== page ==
Opening in 1977, Elkhorn, Wisconsin's Alpine Valley Music Theater remains one of the premier outdoor amphitheaters in the country. Located between Chicago, Milwaukee, and Madison, the venue draws patrons from all three metro-areas for regular events held throughout each summer. 30,000 fans can pack into Alpine Valley's lawn seating, and another 7,500 can reserve tickets in the pavilion. The capacity at the venue was the largest of any comparable complex until California's San Manuel Amphitheater was expanded to over 60,000 in 1993.
Still unique to the Alpine Valley Music Theater is the iconic wood-roofed pavilion. Touted as the best seats in the house, the pavilion is situated directly in-front of the stage, and provides what some experts have called the best acoustics of any music venue in the world. Void of the metallic-tang that often accompanies more modern tin-roofed arenas, the combination of the warm pavilion resonance and sprawling valley behind it have led acts as influential as Rush and the Dave Matthews Band to claim it as one of their favorite places to play live.
Alpine Valley Concert History
Construction of the Alpine Valley Music Theater was completed in spring of 1977. Guitarist Boz Scaggs headlined the venue's inaugural event just months later, and performances by the likes of Chicago, Frank Sinatra, and Bob Seger throughout that summer made Alpine Valley's first season a resounding success. Nearly 200,000 fans went through the gates in that year, followed by almost half-a-million in 1978, as the site gained notoriety for its beautiful landscape and sound. For the next 20 years, every major act in classic rock, and many other genres, would play at the amphitheater.
In 1989, The Grateful Dead became the only band to ever be banned from Alpine Valley, as crowd conduct was notably bad at their past concerts at the venue, and a torrential July rain following a show that year caused a band-fueled mayhem that trapped some people in cars overnight. After a 13-year hiatus from Alpine Valley and a number of deaths within the band, remaining members of the original Dead proposed a lifting of the ban in 2002. In August of that year, officials at the venue agreed to let the return show take place, though security and ticket-checks were increased. The Grateful Dead would return once more to Alpine Valley in 2004, one of their highlight stops on their final official tour.
Concerts At Alpine Over The Years
Bands from around the world and from every genre have said that the Alpine Valley Music Theater is one of their most sacred grounds to play on. Dave Matthews has dedicated two shows a year to the venue since 1999, as has Jimmy Buffett, who has performed at least once a year since for 18 seasons. Annual festivals such as Ozzfest and the Family Values Tour make their home at Alpine Valley, and music videos and live concert recordings from The Grateful Dead, Motley Crue, Phish, Korn, and the Black Crowes have all been captured there. Contemporary British rockers Coldplay sold out the site in 2004 to mark their largest American performance ever.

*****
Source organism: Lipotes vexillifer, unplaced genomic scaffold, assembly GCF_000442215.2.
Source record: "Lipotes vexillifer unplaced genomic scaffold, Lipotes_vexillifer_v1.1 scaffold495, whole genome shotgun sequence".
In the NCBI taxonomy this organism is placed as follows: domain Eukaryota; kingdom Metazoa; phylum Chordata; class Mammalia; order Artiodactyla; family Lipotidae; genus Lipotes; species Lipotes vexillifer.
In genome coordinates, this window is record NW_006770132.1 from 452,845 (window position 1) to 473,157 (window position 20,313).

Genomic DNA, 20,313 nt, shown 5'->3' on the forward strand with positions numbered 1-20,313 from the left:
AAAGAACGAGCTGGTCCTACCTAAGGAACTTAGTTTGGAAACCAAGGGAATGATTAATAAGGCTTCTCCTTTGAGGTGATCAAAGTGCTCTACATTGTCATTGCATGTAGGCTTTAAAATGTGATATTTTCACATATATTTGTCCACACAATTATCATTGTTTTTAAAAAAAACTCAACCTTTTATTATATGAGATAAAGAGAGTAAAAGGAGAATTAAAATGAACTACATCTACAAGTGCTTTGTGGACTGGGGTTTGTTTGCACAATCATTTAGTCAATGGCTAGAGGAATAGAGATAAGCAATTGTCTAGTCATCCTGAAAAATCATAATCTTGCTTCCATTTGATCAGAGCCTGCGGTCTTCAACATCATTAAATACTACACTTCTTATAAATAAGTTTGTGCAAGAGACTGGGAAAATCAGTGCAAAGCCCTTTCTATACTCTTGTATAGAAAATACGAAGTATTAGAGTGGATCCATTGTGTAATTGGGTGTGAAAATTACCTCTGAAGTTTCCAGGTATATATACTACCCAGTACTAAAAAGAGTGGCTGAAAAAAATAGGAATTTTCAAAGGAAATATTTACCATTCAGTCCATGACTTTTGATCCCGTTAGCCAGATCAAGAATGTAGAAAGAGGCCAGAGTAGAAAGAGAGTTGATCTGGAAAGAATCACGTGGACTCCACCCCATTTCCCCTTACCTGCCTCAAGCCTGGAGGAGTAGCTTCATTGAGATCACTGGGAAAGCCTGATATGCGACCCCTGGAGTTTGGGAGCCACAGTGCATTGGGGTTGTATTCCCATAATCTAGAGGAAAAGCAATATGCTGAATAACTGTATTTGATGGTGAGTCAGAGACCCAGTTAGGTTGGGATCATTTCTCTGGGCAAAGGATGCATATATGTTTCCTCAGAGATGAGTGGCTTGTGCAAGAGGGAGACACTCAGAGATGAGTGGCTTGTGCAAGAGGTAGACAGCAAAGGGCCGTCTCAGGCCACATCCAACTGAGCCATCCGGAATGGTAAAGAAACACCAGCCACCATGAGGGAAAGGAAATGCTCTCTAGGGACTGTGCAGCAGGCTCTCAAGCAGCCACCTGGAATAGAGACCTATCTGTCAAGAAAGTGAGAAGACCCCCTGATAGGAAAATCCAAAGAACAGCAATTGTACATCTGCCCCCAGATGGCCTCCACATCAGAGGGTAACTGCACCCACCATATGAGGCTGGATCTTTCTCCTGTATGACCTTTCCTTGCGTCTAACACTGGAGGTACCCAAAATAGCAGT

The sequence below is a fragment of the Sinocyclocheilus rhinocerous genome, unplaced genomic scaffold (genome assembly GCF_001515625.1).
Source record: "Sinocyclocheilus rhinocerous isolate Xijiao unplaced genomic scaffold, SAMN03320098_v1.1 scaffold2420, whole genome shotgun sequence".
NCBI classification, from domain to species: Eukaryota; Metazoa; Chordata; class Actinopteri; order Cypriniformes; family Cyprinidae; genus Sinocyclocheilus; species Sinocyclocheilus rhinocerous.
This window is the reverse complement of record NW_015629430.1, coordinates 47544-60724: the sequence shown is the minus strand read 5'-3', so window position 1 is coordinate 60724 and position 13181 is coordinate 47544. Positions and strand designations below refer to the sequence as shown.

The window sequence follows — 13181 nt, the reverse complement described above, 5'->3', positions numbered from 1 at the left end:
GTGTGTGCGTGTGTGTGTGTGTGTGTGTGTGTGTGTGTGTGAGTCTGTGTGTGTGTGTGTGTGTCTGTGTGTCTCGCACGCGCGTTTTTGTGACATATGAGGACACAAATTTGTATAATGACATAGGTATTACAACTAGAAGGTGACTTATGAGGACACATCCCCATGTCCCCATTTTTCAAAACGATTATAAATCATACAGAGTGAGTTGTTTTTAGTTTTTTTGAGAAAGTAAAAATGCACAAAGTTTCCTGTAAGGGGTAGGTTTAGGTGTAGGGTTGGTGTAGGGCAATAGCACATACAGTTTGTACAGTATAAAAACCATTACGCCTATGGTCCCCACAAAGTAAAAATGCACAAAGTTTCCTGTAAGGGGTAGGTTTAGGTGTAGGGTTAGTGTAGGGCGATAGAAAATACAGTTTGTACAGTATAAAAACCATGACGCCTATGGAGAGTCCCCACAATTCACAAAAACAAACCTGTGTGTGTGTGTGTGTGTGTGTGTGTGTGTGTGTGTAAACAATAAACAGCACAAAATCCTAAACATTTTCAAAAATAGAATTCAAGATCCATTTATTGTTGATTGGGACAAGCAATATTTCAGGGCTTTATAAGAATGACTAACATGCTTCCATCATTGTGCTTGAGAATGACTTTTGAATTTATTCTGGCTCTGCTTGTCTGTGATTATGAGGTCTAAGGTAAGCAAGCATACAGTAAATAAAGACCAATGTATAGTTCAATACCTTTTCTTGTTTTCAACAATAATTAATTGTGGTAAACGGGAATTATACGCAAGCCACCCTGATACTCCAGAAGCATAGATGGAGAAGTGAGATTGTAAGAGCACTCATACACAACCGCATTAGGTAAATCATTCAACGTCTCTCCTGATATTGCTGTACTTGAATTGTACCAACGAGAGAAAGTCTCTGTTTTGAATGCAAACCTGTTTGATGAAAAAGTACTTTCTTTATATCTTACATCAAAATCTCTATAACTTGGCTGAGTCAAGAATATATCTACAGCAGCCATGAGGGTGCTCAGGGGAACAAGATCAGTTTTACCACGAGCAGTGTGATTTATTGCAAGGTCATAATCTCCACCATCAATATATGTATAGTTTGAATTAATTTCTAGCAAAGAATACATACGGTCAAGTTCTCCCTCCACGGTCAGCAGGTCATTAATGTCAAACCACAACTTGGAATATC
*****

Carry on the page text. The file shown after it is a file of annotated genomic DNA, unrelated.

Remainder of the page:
Despite the ample music history at Alpine Valley, the most infamous event occurred in late summer 1990. Following what some critics have called the best show ever performed at the venue - a collaboration between Stevie Ray Vaughn, Robert Cray, Buddy Guy, and Eric Clapton - Vaughn and four others in his entourage boarded a helicopter bound for Chicago. A dense night fog made visibility difficult for the pilot, who crashed the helicopter into a nearby ski hill. Everyone on board died in the accident.
Alpine Valley Location, Parking, and Amenities
- The Alpine Valley Music Theater is conveniently located equidistant from Chicago, Madison, and Milwaukee.
- Wisconsin interstate 43 runs just north of the venue, giving easy access to travelers coming from all directions.
- Parking in the four official lots costs patrons an average of $20 per vehicle, though that price ranges depending on the size and type of car.
- Congestion in the parking areas has been akin to urban traffic jams, and most online reviews recommend being dropped-off or parking elsewhere and walking to the venue.
Camping is sometimes allowed on the Alpine Valley Music Theater grounds, though an independently run resort is located within walking distance. Beer and food are sold inside the venue at a number of concession stands. Tailgating with your own supplies is allowed in the parking lot, though no vendors are allowed in that area.